In the budget showdown between the mayor and the city council, some programs served as the line in the sand and one of them was Safe Streets, a Baltimore City Health Department initiative using former offenders to mediate conflicts in certain neighborhoods.
The deal cut redirects about $1.5 million to fund the five Safe Streets locations.
The program will see another year in part because some city council members demanded it.
"We're hoping that after the deal we got last night which I really think solidifies a strong working partnership we have with Mayor Pugh, that we can work together in those out years and basically come together. This is a priority...it has to be funded," said City Councilman Eric Costello.
But it seems every year, Safe Streets faces the same monetary peril.
Funding for this current year's operations was also in jeopardy until the last minute in 2016.
It was eventually saved and so far this year, city-wide, the health department says Safe Streets conducted 876 mediations; 80 percent of which they feel would have otherwise ended in gun violence.
It is a success leading city council members to question why safe streets funding isn't permanent.
"Baltimore has over 150 homicides at this point and we are talking about a program that reduces violence and we are talking about if we are going to keep that program?” asked Councilman Brandon Scott, “I don't even understand how it was even allowed to be cut from the budget in the first place."
Scott wants to end the guessing game from year to year, he feels not only should Safe Streets be permanently funded, but expanded.
"We want to see more sites. We want to have a Safe Streets site, at least one in every police district in the city of Baltimore, that will be nine so that means we have to gain four more. That is what we should be talking about here. We shouldn’t be talking about whether or not we should continue a program that we know works," Scott said.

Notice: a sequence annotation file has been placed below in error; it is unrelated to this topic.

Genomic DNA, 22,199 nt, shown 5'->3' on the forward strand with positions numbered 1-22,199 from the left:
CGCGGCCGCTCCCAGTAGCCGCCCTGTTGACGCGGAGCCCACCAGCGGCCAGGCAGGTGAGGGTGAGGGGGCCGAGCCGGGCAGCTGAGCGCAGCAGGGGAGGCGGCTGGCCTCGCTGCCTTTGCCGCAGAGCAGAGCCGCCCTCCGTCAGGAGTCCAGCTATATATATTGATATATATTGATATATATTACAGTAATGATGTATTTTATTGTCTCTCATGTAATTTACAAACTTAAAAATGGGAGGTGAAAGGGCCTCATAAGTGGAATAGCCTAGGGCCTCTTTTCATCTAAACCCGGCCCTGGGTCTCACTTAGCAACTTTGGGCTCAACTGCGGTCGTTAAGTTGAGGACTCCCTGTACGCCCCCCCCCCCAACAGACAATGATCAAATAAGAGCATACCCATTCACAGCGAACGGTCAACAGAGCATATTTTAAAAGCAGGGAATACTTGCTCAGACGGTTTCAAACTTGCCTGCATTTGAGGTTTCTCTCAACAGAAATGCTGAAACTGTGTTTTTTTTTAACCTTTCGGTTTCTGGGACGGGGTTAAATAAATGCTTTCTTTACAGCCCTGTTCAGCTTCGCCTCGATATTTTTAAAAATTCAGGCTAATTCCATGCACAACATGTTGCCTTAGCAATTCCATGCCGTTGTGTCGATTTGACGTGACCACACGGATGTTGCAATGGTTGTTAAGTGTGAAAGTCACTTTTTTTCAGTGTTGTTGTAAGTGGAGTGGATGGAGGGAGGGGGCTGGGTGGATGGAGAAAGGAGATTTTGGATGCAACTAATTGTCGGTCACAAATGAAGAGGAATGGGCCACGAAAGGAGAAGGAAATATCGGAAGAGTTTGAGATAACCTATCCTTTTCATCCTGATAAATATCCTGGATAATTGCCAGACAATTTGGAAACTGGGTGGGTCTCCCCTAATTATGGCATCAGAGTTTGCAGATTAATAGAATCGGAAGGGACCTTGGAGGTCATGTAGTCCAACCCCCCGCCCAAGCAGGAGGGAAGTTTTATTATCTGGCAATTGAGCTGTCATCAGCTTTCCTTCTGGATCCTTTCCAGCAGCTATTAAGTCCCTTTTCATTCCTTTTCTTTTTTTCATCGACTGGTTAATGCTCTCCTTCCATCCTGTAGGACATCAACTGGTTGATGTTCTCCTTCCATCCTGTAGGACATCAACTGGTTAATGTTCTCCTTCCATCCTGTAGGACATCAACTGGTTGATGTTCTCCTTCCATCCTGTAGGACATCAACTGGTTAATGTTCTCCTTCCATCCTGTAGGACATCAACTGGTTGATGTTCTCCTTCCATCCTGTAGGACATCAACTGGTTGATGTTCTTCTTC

To that end, Scott and others vow to find a permanent solution by next year to end the fiscal lurching surrounding a program lauded by community members and academics.
While Mayor Catherine Pugh was out of town today, her office said she is open to a solution, Wednesday telling reporters if Safe Streets is a priority, then all voices need to come to the table to figure out how.
"You can’t just apply for grants and get a program up and going and not figure out what is the goal long range. How are you gonna fund it, where is the money gonna come from? That just means some priorities have to be given up and something else has to be funded," Pugh said.
The mayor said the budget process will be different next year to allow for more communication of priorities.
She hopes the private sector and philanthropists will also contribute to Safe Streets funding but the program might also be a permanent budget line in the health department's budget.
Either way, council members vow the program will not be left unfunded next year.